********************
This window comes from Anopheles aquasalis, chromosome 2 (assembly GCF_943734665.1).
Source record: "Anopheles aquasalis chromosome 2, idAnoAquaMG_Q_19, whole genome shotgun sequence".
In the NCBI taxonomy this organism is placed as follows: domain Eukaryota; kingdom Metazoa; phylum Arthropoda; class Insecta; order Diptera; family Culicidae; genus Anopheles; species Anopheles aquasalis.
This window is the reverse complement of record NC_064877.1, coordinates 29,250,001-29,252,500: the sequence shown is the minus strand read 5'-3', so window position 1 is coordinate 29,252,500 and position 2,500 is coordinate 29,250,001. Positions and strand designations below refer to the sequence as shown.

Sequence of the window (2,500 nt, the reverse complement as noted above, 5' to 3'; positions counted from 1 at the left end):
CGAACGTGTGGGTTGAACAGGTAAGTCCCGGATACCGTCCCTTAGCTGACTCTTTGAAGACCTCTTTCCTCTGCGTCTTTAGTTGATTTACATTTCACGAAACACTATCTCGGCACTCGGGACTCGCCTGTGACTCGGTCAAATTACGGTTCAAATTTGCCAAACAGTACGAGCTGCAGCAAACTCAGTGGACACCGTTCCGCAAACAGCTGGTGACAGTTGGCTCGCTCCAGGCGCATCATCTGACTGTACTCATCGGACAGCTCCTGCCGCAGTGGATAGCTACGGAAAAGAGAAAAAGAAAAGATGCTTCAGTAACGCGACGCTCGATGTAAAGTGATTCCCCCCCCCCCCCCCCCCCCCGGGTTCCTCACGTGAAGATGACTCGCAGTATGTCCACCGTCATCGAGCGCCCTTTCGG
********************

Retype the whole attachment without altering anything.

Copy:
This window comes from Anopheles aquasalis, chromosome 2 (assembly GCF_943734665.1).
Source record: "Anopheles aquasalis chromosome 2, idAnoAquaMG_Q_19, whole genome shotgun sequence".
In the NCBI taxonomy this organism is placed as follows: domain Eukaryota; kingdom Metazoa; phylum Arthropoda; class Insecta; order Diptera; family Culicidae; genus Anopheles; species Anopheles aquasalis.
This window is the reverse complement of record NC_064877.1, coordinates 29,250,001-29,252,500: the sequence shown is the minus strand read 5'-3', so window position 1 is coordinate 29,252,500 and position 2,500 is coordinate 29,250,001. Positions and strand designations below refer to the sequence as shown.

Sequence of the window (2,500 nt, the reverse complement as noted above, 5' to 3'; positions counted from 1 at the left end):
CGAACGTGTGGGTTGAACAGGTAAGTCCCGGATACCGTCCCTTAGCTGACTCTTTGAAGACCTCTTTCCTCTGCGTCTTTAGTTGATTTACATTTCACGAAACACTATCTCGGCACTCGGGACTCGCCTGTGACTCGGTCAAATTACGGTTCAAATTTGCCAAACAGTACGAGCTGCAGCAAACTCAGTGGACACCGTTCCGCAAACAGCTGGTGACAGTTGGCTCGCTCCAGGCGCATCATCTGACTGTACTCATCGGACAGCTCCTGCCGCAGTGGATAGCTACGGAAAAGAGAAAAAGAAAAGATGCTTCAGTAACGCGACGCTCGATGTAAAGTGATTCCCCCCCCCCCCCCCCCCCCCGGGTTCCTCACGTGAAGATGACTCGCAGTATGTCCACCGTCATCGAGCGCCCTTTCGG